Jacob Bjerknes

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Jacob Aall Bonnevie Bjerknes (/ˈjɑːkəb ˈbjɜrknɨs/ in English; November 2, 1897 – July 7, 1975) was a Norwegian-American meteorologist.[1][2]

Background[edit]

Jacob Aall Bonnevie Bjerknes was born in Stockholm, Sweden. His father was the Norwegian meteorologist Vilhelm Bjerknes, one of the pioneers of modern weather forecasting. His paternal grandfather was noted Norwegian mathematician and physicist, Carl Anton Bjerknes. His maternal grandfather was Norwegian politician, Jacob Aall Bonnevie after whom he was named.[3][4]

Professional career[edit]

Bjerknes was part of a group of meteorologists led by his father, Vilhelm Bjerknes, at the University of Leipzig. Together they developed the model that explains the generation, intensification and ultimate decay (the life cycle) of mid-latitude cyclones, introducing the idea of fronts, that is, sharply defined boundaries between air masses. This concept is known as the Norwegian cyclone model.[5]

Bjerknes returned to Norway in 1917, where his father founded the Geophysical Institute, University of Bergen in Bergen. They organized an analysis and forecasting branch which would evolve into a weather bureau by 1919. The scientific team at Bergen also included the Swedish meteorologists Carl-Gustaf Rossby and Tor Bergeron. As pointed out in a key paper by Jacob Bjerknes and Halvor Solberg (1895-1974) in 1922, the dynamics of the polar front, integrated with the cyclone model, provided the major mechanism for north-south heat transport in the atmosphere. For this and other research, Jacob Bjerknes was awarded the Ph.D. from the University of Oslo in 1924.[6]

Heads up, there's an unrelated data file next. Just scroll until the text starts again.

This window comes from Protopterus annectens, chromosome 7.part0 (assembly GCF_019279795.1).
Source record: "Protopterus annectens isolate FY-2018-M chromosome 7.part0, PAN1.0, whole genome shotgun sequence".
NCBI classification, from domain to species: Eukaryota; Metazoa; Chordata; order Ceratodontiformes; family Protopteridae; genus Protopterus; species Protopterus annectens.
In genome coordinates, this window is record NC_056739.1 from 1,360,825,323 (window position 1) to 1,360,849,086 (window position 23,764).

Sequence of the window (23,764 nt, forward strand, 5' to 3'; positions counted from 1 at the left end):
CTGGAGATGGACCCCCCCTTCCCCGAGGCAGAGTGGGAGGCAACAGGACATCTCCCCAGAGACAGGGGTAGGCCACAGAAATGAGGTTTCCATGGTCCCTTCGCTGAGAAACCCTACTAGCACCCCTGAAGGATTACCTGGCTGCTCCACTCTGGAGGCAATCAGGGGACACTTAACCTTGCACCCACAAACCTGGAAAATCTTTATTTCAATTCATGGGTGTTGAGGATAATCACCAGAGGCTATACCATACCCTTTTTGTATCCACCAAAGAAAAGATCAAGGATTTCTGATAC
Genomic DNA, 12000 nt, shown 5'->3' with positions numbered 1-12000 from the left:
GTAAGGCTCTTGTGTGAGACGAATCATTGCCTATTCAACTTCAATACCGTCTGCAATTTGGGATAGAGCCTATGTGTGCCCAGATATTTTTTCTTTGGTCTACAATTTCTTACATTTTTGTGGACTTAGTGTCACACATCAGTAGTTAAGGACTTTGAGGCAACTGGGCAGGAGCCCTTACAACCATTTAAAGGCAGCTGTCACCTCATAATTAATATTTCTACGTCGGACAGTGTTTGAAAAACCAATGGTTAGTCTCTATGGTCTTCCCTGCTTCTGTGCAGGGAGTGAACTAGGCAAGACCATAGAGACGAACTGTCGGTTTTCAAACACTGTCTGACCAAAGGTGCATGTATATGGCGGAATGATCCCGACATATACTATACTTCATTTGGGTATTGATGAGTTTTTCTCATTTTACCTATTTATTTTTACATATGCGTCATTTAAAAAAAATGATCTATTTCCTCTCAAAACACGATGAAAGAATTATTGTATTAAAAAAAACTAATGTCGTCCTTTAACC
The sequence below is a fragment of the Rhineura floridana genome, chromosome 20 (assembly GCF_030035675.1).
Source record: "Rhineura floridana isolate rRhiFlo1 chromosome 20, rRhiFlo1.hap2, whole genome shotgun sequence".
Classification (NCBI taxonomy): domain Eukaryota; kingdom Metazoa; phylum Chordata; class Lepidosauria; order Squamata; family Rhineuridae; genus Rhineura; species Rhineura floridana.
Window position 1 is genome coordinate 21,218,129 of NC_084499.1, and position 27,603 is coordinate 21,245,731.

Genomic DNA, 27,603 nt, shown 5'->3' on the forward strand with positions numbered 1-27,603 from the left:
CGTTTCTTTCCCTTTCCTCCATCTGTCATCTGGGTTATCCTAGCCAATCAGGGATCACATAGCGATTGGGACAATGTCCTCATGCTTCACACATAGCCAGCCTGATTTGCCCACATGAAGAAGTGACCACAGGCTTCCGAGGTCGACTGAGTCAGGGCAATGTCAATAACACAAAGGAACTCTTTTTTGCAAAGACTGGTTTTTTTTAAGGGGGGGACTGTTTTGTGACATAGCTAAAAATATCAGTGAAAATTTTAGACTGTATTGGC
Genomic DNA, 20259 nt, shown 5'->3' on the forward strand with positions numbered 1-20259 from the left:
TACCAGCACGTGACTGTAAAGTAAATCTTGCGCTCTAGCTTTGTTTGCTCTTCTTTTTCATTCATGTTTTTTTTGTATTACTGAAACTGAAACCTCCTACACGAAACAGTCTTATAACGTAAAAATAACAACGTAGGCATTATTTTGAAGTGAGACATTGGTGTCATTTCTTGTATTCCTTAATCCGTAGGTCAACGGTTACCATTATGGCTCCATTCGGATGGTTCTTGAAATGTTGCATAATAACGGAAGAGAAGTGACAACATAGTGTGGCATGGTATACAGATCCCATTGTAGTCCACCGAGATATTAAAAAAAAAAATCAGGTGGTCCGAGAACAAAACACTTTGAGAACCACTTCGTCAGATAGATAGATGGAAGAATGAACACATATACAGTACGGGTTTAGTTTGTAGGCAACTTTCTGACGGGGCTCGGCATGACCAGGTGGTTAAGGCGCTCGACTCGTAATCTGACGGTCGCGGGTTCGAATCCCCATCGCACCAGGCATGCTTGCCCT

In 1926, Jacob Bjerknes was a support meteorologist when Roald Amundsen made the first crossing of the Arctic in the airship Norge. In 1931, he left his position as head of the National weather service at Bergen to become professor of meteorology at the Geophysical Institute at the University of Bergen. Jacob Bjerknes lectured at the Massachusetts Institute of Technology during the 1933-1934 school year and emigrated to the United States in 1940 where he headed a government-sponsored meteorology annex for weather forecasting, at the department of physics of the University of California, Los Angeles.

Bjerknes founded the UCLA Department of Meteorology (now the Department of Atmospheric and Oceanic Sciences). As a professor at the University of California, he was the first to see a connection between unusually warm sea-surface temperatures and the weak easterlies and heavy rainfall that accompany low-index conditions. At UCLA, Bjerknes and fellow Norwegian-American meteorologist, Jorgen Holmboe, further developed the pressure tendency and the extratropical cyclone theories.

In 1969, Jacob Bjerknes helped toward an understanding of El Niño Southern Oscillation, by suggesting that an anomalously warm spot in the eastern Pacific can weaken the east-west temperature difference, disrupting trade winds, which push warm water to the west. The result is increasingly warm water toward the east.[7]

Honors[edit]

In 1933, Jacob Bjerknes became a member of the Norwegian Academy of Science and Letters and the Royal Swedish Academy of Science. Over the years he received numerous honors from various societies. Jacob Bjerknes was made a Knight 1st Class of the Royal Norwegian Order of St. Olav during 1947. Jacob Bjerknes died on July 7, 1975 in Los Angeles, California.

Awards[edit]

References[edit]

External links[edit]